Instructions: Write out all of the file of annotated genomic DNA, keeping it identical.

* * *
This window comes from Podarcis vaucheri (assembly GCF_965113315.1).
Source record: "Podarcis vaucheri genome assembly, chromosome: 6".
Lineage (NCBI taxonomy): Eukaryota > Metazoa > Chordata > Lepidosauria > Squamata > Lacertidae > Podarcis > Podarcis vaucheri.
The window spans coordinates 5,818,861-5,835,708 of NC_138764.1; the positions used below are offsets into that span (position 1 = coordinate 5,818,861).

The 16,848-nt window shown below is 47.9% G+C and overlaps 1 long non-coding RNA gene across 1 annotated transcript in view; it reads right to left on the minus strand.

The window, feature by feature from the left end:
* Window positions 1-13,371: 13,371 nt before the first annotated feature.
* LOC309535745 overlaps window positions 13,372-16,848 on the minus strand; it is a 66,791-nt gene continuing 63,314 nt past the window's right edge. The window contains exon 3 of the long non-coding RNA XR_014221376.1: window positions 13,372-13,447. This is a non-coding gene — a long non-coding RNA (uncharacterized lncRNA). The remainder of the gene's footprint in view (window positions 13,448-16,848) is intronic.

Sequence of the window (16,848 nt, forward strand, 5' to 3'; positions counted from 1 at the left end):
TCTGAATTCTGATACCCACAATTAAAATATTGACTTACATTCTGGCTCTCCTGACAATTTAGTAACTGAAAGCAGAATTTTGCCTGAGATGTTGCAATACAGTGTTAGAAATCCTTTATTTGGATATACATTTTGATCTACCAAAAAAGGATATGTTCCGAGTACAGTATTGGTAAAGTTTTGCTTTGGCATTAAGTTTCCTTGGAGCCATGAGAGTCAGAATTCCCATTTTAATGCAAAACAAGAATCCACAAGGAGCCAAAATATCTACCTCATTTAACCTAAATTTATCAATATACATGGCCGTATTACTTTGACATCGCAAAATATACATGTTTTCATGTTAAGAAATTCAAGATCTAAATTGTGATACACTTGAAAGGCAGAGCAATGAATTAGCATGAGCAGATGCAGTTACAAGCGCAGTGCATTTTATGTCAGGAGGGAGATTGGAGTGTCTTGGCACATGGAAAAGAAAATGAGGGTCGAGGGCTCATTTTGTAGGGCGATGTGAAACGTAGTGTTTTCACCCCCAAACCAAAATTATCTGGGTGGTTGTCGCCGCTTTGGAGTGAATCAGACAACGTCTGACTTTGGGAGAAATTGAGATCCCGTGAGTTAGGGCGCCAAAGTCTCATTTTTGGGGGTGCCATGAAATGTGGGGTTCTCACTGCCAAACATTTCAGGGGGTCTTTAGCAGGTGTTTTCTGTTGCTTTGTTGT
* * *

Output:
This window comes from Podarcis vaucheri (assembly GCF_965113315.1).
Source record: "Podarcis vaucheri genome assembly, chromosome: 6".
Lineage (NCBI taxonomy): Eukaryota > Metazoa > Chordata > Lepidosauria > Squamata > Lacertidae > Podarcis > Podarcis vaucheri.
The window spans coordinates 5,818,861-5,835,708 of NC_138764.1; the positions used below are offsets into that span (position 1 = coordinate 5,818,861).

The 16,848-nt window shown below is 47.9% G+C and overlaps 1 long non-coding RNA gene across 1 annotated transcript in view; it reads right to left on the minus strand.

The window, feature by feature from the left end:
* Window positions 1-13,371: 13,371 nt before the first annotated feature.
* LOC309535745 overlaps window positions 13,372-16,848 on the minus strand; it is a 66,791-nt gene continuing 63,314 nt past the window's right edge. The window contains exon 3 of the long non-coding RNA XR_014221376.1: window positions 13,372-13,447. This is a non-coding gene — a long non-coding RNA (uncharacterized lncRNA). The remainder of the gene's footprint in view (window positions 13,448-16,848) is intronic.

Sequence of the window (16,848 nt, forward strand, 5' to 3'; positions counted from 1 at the left end):
TCTGAATTCTGATACCCACAATTAAAATATTGACTTACATTCTGGCTCTCCTGACAATTTAGTAACTGAAAGCAGAATTTTGCCTGAGATGTTGCAATACAGTGTTAGAAATCCTTTATTTGGATATACATTTTGATCTACCAAAAAAGGATATGTTCCGAGTACAGTATTGGTAAAGTTTTGCTTTGGCATTAAGTTTCCTTGGAGCCATGAGAGTCAGAATTCCCATTTTAATGCAAAACAAGAATCCACAAGGAGCCAAAATATCTACCTCATTTAACCTAAATTTATCAATATACATGGCCGTATTACTTTGACATCGCAAAATATACATGTTTTCATGTTAAGAAATTCAAGATCTAAATTGTGATACACTTGAAAGGCAGAGCAATGAATTAGCATGAGCAGATGCAGTTACAAGCGCAGTGCATTTTATGTCAGGAGGGAGATTGGAGTGTCTTGGCACATGGAAAAGAAAATGAGGGTCGAGGGCTCATTTTGTAGGGCGATGTGAAACGTAGTGTTTTCACCCCCAAACCAAAATTATCTGGGTGGTTGTCGCCGCTTTGGAGTGAATCAGACAACGTCTGACTTTGGGAGAAATTGAGATCCCGTGAGTTAGGGCGCCAAAGTCTCATTTTTGGGGGTGCCATGAAATGTGGGGTTCTCACTGCCAAACATTTCAGGGGGTCTTTAGCAGGTGTTTTCTGTTGCTTTGTTGT